The economic development team sat down with Dr. Robert Eyler to discuss his work as an economist, along with economic trends that affect the City of Napa. Dr. Eyler presents quarterly updates to the City Council on macroeconomic forces impacting the country, Bay Area and the North Bay. He also assists with updating the City’s Economic Development Dashboard.
What do you enjoy most about your work as an economist?
I view economics as a way of thinking about the world; so for me, what I like the most is being able to explain to people how economics is a lens by which you can really think about human behavior. I once taught a class about the basics of economics, where I talked about the economics of law and the economics of relationships all on the same day. Advising communities about how economics works is also something I enjoy, especially if it helps policymaking for a better tomorrow. That is the real juice for me.
What are some larger trends for Napa’s economy that we should be watching?
Global travel trends are likely the largest thing to watch, as they are a barometer of how people will come to Napa to visit the food and wine scenes. So much of that flow helps both Napa's core merchants and also the wineries that populate Napa County more generally. How wineries continue to grow in size, compete with other beverages and markets, and drive members to wine clubs (and to their direct consumer platforms) indirectly affects the flow of visitors to Napa. Watching housing and wages and small business pressures are trends at the hyperlocal level that will continue to be there through at least 2030.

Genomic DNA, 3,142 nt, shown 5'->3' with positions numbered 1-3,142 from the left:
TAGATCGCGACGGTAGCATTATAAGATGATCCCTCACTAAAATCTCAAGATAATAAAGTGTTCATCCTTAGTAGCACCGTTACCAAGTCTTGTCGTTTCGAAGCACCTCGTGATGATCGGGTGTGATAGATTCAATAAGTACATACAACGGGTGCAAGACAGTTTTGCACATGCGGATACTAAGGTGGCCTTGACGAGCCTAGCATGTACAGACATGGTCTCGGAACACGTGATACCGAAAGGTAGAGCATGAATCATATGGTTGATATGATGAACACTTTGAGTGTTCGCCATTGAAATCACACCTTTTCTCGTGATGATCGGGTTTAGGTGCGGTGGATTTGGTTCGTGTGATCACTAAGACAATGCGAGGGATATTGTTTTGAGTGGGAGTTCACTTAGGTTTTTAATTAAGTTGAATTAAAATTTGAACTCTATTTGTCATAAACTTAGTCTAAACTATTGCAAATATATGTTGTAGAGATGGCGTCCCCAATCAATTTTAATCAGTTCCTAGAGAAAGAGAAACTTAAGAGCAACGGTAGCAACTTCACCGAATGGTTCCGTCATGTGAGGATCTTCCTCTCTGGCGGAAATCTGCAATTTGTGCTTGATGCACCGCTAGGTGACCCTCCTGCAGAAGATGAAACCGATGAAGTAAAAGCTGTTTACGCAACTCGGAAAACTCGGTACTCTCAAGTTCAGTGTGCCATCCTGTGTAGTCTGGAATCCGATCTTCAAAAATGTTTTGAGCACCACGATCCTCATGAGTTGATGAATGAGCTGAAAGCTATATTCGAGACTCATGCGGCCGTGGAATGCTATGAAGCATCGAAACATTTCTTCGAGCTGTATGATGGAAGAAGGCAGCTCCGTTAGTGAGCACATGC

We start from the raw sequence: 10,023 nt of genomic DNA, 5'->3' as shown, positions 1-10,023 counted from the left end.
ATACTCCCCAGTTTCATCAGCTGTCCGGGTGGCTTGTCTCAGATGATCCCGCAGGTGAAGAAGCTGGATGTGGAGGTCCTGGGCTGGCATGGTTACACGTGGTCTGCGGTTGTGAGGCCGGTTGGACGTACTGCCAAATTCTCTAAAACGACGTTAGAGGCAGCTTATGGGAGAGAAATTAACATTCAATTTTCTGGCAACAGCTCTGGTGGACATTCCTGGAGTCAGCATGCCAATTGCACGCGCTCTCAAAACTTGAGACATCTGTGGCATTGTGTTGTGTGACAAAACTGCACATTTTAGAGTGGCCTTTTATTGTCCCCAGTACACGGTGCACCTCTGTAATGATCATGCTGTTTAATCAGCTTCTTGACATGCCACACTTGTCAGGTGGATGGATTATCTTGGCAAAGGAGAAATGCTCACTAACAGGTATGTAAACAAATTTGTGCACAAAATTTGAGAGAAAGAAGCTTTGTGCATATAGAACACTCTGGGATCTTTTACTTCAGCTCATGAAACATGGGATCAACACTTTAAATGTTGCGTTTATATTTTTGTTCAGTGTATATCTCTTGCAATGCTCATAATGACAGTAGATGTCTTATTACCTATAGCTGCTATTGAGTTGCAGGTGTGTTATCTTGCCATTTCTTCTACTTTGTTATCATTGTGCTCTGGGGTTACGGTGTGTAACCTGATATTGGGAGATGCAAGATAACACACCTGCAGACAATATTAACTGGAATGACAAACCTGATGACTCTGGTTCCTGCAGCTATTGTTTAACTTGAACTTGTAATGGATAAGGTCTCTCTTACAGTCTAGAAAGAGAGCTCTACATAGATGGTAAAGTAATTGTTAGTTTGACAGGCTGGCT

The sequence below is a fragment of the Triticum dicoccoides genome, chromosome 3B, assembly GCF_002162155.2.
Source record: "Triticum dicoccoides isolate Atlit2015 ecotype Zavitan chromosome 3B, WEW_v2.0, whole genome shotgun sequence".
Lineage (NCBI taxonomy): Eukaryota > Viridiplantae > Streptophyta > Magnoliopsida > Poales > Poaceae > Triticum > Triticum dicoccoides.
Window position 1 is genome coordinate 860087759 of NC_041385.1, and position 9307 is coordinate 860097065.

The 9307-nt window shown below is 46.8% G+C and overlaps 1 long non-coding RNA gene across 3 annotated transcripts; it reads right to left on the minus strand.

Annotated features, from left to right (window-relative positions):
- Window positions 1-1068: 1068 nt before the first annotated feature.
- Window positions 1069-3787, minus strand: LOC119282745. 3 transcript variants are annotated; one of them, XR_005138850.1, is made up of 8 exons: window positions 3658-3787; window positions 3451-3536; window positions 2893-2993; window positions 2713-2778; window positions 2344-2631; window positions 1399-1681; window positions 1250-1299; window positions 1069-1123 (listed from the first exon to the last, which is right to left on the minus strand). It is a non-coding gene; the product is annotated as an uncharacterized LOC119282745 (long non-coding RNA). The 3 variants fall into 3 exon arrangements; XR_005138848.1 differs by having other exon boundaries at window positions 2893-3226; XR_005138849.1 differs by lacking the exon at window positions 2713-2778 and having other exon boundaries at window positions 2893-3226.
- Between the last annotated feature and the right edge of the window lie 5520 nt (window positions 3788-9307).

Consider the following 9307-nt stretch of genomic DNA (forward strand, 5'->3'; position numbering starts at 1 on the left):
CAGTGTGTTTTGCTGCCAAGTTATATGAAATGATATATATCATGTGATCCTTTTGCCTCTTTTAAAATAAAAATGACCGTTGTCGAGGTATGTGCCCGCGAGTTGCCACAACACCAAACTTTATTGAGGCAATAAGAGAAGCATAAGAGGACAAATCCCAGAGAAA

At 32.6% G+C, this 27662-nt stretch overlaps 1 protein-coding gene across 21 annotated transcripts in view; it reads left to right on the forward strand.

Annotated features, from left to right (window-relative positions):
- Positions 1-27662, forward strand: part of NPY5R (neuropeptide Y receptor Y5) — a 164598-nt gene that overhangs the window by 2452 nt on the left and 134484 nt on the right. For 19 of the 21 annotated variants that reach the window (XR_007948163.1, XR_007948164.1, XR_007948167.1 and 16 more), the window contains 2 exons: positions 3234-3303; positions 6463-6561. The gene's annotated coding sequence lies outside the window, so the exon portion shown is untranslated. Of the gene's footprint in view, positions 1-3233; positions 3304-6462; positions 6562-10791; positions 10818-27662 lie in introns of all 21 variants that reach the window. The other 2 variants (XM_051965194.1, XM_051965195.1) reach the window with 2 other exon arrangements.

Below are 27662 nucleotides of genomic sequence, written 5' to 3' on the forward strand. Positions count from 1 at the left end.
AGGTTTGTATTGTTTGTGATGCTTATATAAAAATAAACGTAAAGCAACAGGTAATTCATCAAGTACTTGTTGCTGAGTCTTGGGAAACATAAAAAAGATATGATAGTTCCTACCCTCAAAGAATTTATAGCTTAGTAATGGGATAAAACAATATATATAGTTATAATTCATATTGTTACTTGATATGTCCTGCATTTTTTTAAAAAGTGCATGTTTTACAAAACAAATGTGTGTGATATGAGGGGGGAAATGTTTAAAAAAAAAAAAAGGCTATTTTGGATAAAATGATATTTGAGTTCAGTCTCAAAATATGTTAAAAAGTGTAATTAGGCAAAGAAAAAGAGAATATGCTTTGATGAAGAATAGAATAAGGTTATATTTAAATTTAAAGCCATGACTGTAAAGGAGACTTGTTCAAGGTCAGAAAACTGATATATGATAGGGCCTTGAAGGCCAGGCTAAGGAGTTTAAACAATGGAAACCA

Through your work in Napa and other municipalities, how do you see data influencing economic development decisions?
The data should provide both context and tracking for decisions. The macroeconomic data is really watching the air above Napa and how global forces may change the industries that drive Napa's economy. The local indicators are really to watch for progress and for potential problems that need to be addressed. Housing market data is where the trickiest connections lie. When housing prices rise, Napa's homeowners are better off, renters are not. When prices fall, the opposite takes place, and there is so much emotion in those numbers. The key is the data providing clarity and context for decisions as much as it can.
Is there anything else you wished people knew about your work that they might not know?
The one thing is that the work I do is really about education, whether it is in the classroom, in City Council, or elsewhere. That is where I think I have my "superpower,” if I have one. My drive is to provide a way to think about the local and global economies and how they interplay, and I have been lucky enough to have a number of communities that see me as such an educator. That is very humbling.